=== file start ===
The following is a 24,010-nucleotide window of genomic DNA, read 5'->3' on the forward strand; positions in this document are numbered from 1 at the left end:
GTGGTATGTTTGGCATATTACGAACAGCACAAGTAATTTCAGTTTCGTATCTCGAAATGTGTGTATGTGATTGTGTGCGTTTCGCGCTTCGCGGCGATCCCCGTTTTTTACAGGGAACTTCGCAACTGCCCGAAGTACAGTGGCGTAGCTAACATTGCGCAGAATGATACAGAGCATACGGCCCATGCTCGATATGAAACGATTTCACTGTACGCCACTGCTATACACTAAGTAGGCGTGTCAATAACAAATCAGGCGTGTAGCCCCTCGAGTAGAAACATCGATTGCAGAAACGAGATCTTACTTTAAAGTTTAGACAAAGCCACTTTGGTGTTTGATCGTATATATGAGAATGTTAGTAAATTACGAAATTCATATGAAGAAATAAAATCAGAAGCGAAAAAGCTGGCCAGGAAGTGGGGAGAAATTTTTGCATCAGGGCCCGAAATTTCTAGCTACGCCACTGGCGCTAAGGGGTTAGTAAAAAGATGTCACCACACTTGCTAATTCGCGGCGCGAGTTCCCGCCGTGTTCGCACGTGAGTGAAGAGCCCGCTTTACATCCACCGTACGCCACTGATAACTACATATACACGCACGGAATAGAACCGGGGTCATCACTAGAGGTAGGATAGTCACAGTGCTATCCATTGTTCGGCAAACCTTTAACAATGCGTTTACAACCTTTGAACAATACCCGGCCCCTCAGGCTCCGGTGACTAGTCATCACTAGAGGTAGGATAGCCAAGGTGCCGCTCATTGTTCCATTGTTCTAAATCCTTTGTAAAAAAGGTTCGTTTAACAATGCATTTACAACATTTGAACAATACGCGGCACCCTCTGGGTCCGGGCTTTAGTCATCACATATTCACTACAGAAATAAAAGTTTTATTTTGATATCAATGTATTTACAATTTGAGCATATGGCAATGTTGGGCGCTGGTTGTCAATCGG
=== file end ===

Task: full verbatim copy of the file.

The following is a 24,010-nucleotide window of genomic DNA, read 5'->3' on the forward strand; positions in this document are numbered from 1 at the left end:
GTGGTATGTTTGGCATATTACGAACAGCACAAGTAATTTCAGTTTCGTATCTCGAAATGTGTGTATGTGATTGTGTGCGTTTCGCGCTTCGCGGCGATCCCCGTTTTTTACAGGGAACTTCGCAACTGCCCGAAGTACAGTGGCGTAGCTAACATTGCGCAGAATGATACAGAGCATACGGCCCATGCTCGATATGAAACGATTTCACTGTACGCCACTGCTATACACTAAGTAGGCGTGTCAATAACAAATCAGGCGTGTAGCCCCTCGAGTAGAAACATCGATTGCAGAAACGAGATCTTACTTTAAAGTTTAGACAAAGCCACTTTGGTGTTTGATCGTATATATGAGAATGTTAGTAAATTACGAAATTCATATGAAGAAATAAAATCAGAAGCGAAAAAGCTGGCCAGGAAGTGGGGAGAAATTTTTGCATCAGGGCCCGAAATTTCTAGCTACGCCACTGGCGCTAAGGGGTTAGTAAAAAGATGTCACCACACTTGCTAATTCGCGGCGCGAGTTCCCGCCGTGTTCGCACGTGAGTGAAGAGCCCGCTTTACATCCACCGTACGCCACTGATAACTACATATACACGCACGGAATAGAACCGGGGTCATCACTAGAGGTAGGATAGTCACAGTGCTATCCATTGTTCGGCAAACCTTTAACAATGCGTTTACAACCTTTGAACAATACCCGGCCCCTCAGGCTCCGGTGACTAGTCATCACTAGAGGTAGGATAGCCAAGGTGCCGCTCATTGTTCCATTGTTCTAAATCCTTTGTAAAAAAGGTTCGTTTAACAATGCATTTACAACATTTGAACAATACGCGGCACCCTCTGGGTCCGGGCTTTAGTCATCACATATTCACTACAGAAATAAAAGTTTTATTTTGATATCAATGTATTTACAATTTGAGCATATGGCAATGTTGGGCGCTGGTTGTCAATCGG